ISBN: 9780262322270 | 288 pp. | March 2014

A Metaphysics of Psychopathology


In psychiatry, few question the legitimacy of asking whether a given psychiatric disorder is real; similarly, in psychology, scholars debate the reality of such theoretical entities as general intelligence, superegos, and personality traits. And yet in both disciplines, little thought is given to what is meant by the rather abstract philosophical concept of “real.” Indeed, certain psychiatric disorders have passed from real to imaginary (as in the case of multiple personality disorder) and from imaginary to real (as in the case of post-traumatic stress disorder). In this book, Peter Zachar considers such terms as “real” and “reality”—invoked in psychiatry but often obscure and remote from their instances—as abstract philosophical concepts. He then examines the implications of his approach for psychiatric classification and psychopathology.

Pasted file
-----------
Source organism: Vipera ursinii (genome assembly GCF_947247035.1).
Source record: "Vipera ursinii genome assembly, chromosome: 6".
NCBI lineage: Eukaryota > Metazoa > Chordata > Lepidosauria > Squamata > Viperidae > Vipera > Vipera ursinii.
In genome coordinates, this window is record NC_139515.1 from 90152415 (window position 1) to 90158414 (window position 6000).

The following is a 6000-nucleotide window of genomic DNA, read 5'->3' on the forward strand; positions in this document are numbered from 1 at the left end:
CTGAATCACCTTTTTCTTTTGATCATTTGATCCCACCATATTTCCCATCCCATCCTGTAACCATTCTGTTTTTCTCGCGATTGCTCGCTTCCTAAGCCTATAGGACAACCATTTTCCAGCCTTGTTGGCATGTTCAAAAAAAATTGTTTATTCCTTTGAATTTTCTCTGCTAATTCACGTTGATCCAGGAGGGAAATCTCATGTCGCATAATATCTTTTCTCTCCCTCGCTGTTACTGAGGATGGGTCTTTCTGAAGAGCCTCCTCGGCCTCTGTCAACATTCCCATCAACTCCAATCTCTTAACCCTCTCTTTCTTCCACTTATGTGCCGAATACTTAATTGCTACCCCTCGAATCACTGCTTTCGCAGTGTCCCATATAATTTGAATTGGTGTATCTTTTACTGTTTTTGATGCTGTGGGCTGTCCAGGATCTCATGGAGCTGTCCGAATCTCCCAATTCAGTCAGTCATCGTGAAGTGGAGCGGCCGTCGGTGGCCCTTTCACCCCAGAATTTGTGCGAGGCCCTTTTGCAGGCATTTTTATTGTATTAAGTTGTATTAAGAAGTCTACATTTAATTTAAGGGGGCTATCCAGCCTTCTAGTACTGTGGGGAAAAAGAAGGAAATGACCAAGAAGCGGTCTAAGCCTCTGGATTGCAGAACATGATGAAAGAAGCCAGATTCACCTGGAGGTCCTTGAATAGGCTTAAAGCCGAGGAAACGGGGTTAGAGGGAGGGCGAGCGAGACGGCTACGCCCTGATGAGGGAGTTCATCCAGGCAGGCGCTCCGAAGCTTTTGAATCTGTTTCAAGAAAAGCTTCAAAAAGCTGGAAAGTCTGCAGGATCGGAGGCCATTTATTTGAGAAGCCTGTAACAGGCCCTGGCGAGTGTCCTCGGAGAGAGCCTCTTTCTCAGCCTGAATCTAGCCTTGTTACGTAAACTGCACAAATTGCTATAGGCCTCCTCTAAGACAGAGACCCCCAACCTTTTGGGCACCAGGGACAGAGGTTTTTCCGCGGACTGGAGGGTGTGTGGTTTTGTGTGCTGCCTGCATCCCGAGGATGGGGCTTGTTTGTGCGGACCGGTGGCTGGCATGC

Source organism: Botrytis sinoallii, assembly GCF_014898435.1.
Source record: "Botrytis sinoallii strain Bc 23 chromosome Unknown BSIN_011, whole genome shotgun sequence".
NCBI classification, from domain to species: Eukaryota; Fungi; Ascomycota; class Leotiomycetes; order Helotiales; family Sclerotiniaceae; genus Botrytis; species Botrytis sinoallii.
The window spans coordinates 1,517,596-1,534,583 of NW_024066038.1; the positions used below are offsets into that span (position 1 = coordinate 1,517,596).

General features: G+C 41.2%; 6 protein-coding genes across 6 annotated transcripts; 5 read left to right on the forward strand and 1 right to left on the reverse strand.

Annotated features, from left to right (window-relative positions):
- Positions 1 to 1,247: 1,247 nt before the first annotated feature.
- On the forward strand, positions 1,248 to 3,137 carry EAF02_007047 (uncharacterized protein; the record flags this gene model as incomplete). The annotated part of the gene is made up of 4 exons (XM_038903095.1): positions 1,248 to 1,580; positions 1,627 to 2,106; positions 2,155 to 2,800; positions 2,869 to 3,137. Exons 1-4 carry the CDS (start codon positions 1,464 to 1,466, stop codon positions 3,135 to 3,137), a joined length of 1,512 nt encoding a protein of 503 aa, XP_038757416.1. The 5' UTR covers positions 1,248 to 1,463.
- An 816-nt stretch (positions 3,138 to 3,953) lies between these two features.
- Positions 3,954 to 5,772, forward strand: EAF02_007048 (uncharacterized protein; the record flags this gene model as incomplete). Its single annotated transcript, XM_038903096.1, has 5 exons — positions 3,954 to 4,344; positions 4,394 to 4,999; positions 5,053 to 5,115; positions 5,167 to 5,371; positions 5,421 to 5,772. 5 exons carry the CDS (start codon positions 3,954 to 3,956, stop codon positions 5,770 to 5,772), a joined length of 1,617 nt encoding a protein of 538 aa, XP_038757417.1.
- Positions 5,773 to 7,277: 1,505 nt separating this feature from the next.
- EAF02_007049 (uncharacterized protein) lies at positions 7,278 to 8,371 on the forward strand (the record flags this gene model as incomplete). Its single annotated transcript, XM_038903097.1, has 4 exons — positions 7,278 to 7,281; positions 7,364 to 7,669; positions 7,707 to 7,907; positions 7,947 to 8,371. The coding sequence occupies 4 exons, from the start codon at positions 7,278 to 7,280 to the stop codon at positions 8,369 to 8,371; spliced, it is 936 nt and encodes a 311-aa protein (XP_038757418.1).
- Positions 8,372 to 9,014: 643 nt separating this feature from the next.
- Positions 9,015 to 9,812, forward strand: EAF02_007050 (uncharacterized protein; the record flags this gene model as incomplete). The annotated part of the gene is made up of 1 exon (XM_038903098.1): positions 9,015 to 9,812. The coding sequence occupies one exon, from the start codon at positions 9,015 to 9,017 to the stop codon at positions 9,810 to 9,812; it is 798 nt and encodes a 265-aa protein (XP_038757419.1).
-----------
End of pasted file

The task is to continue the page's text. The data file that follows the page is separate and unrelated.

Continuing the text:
Proposing what he calls a scientifically inspired pragmatism, Zachar considers such topics as the essentialist bias, diagnostic literalism, and the concepts of natural kind and social construct. Turning explicitly to psychiatric topics, he proposes a new model for the domain of psychiatric disorders, the imperfect community model, which avoids both relativism and essentialism. He uses this model to understand such recent controversies as the attempt to eliminate narcissistic personality disorder from the DSM-5. Returning to such concepts as real, true, and objective, Zachar argues that not only should we use these metaphysical concepts to think philosophically about other concepts, we should think philosophically about them.

Table of Contents

  1. Preface and Acknowledgments
  2. 1. Introduction: Science Wars, Psychiatry, and the Problem of Realism
  3. 2. A Scientifically Inspired Pragmatism
  4. 3. Instrumental Nominalism
  5. 4. Psychological and Scientific Essentialism
  6. 5. Misplaced Literalism
  7. 6. Literalism and the Distrust of Authority
  8. 7. The Objective Within, Not Beyond, Experience
  9. 8. Classification and the Concept of Psychiatric Disorder
  10. 9. Four Conceptual Abstractions: Natural Kind, Historical Concept, Normative Concept, and Practical Kind
  11. 10. Can Grief Really Be a Disorder?
  12. 11. Is Narcissistic Personality Disorder Real?
  13. 12. Psychiatry, Progress, and Metaphysics
  14. Notes
  15. Glossary
  16. References
  17. Index